What Side of the Road Does Australia Drive On?

By Teo Spengler
What Side of the Road Does Australia Drive On?

Australia is bigger than it looks on the globe; in fact, it's just about the size of the continental United States. So if you want to venture there, a car would definitely come in handy. But driving in a foreign country always has a few kinks. It's best to get answers to all your questions before you stand in line at the car rental agency in Sydney.

Q: What side of the road do cars drive on?

A: Australia is one of the countries where cars drive on the left side of the road and pass on the right. It's odd for Americans who are used to driving on the right and passing on the left, but Australia is not alone. In fact, 75 countries fall into the left-hand-drive category. That means that the steering wheels on rental cars are on the right-hand side, so the driver is closest to the center of the road.

The right/left divide among nations is said to have begun in a custom from centuries ago. British horseback riders started the trend of left-side riding to keep their right hand available to wave to friends or draw a sword to face enemies. Many of the left-side driving countries were once English colonies or associated with Britain.

Q: How can I get used to left-side driving?

A: You just need practice on rural roads and an automatic transmission car. Fortunately, most rental cars in Australia are automatic, so you won't have to get used to shifting gears with the "wrong" hand. If possible, pick up the car from an agency on the outskirts of town, rather than face immediate city driving. In fact, try to avoid city centers altogether.

Remember that all exits should be on the left. If you are parking, it should be on the left. Repeat to yourself the saying some car rental companies pin to the inside of the car: "Alive left; dead right."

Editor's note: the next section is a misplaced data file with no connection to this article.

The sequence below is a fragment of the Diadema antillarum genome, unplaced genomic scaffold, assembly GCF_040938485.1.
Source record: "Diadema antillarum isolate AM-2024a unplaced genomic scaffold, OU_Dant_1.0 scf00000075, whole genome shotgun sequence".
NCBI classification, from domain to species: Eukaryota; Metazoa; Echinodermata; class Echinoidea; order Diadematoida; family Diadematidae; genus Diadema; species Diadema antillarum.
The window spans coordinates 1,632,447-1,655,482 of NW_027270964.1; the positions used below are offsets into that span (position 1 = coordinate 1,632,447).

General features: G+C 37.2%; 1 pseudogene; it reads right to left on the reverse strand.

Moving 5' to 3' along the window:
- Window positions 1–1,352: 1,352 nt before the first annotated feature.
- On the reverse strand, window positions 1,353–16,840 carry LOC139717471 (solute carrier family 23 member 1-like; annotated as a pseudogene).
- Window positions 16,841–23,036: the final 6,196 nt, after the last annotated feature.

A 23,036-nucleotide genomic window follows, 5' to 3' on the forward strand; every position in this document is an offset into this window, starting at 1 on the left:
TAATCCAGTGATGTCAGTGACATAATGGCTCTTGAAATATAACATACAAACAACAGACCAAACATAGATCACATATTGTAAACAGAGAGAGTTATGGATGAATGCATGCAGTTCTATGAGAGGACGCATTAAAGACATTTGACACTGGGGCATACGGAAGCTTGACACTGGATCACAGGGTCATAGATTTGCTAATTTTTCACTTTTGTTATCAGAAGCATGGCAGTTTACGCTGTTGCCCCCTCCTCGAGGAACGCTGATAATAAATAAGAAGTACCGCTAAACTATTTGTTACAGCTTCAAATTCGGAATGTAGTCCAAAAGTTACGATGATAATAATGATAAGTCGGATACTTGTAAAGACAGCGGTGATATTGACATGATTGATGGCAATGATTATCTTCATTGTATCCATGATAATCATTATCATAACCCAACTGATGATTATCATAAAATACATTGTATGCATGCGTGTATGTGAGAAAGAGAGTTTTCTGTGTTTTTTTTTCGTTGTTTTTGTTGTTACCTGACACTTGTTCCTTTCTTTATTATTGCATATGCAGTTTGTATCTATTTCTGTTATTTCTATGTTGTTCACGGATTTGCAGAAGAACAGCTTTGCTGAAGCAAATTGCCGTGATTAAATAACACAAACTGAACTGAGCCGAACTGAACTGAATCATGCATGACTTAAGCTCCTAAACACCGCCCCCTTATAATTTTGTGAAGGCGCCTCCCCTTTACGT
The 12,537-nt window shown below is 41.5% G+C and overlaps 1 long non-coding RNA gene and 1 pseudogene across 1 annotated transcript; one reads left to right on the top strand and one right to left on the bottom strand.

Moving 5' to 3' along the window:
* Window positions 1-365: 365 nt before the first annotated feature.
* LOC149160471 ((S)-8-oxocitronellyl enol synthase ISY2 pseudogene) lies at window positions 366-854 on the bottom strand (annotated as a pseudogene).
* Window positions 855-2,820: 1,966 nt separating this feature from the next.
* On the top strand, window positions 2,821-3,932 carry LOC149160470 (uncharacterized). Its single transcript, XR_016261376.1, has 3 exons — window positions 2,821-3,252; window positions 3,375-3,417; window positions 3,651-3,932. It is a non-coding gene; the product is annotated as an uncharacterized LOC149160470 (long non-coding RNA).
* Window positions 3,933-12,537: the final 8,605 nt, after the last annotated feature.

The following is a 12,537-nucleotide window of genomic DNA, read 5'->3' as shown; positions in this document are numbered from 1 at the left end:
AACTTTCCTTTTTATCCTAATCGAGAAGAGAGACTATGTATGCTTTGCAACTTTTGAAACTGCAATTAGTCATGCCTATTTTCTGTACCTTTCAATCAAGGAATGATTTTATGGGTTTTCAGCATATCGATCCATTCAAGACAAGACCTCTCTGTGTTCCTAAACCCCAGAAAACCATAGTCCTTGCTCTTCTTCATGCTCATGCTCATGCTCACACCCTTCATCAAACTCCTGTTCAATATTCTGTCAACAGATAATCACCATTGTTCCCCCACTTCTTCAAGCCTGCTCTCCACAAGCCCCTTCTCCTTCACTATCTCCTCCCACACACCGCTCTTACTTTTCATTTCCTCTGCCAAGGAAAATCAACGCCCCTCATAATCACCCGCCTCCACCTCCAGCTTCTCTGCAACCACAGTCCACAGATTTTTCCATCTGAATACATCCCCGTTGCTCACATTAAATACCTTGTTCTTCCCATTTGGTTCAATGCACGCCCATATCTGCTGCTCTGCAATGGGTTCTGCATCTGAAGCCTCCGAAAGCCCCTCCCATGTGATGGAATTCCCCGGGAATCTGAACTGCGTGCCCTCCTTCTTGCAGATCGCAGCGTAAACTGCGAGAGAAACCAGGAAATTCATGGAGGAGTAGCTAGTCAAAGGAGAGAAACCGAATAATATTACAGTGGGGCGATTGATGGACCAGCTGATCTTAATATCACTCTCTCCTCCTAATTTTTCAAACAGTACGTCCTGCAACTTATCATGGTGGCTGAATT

Q: Do I need an international driver license?

A: You do not in most states. Your valid U.S. license is all that you will need to drive in Australia as a tourist except in the Northern Territory. There you will also need an International License.

Q: Are other driving rules similar to the U.S.?

A: Many other rules governing driving in Australia echo U.S. rules. For example, don't phone or text while you drive using a handheld device, or you risk a ticket. You and every passenger in your car must wear a seat belt, or you risk a ticket and fine.

Q: How about drinking and driving?

A: Australia tickets you if your blood alcohol is at or higher than .05 percent. Very serious penalties apply. Police conduct random stop-and-test activities, so don't risk it.

Q: Are cattle or deer on the roads?

A: The wildlife you have to look out for most on Australian roads? Kangaroo. If you happen to hit a kangaroo, you are legally obligated to check the pouch to see if it contains a baby. If so, you must keep it warm and take it to the nearest ranger or rescue center.

About the Author

Teo Spengler earned a J.D. from U.C. Berkeley's Boalt Hall. As an Assistant Attorney General in Juneau, she practiced before the Alaska Supreme Court and the U.S. Supreme Court before opening a plaintiff's personal injury practice in San Francisco. She holds both an M.A. and an M.F.A in creative writing and enjoys writing legal blogs and articles. Spengler splits her time between French Basque Country and California.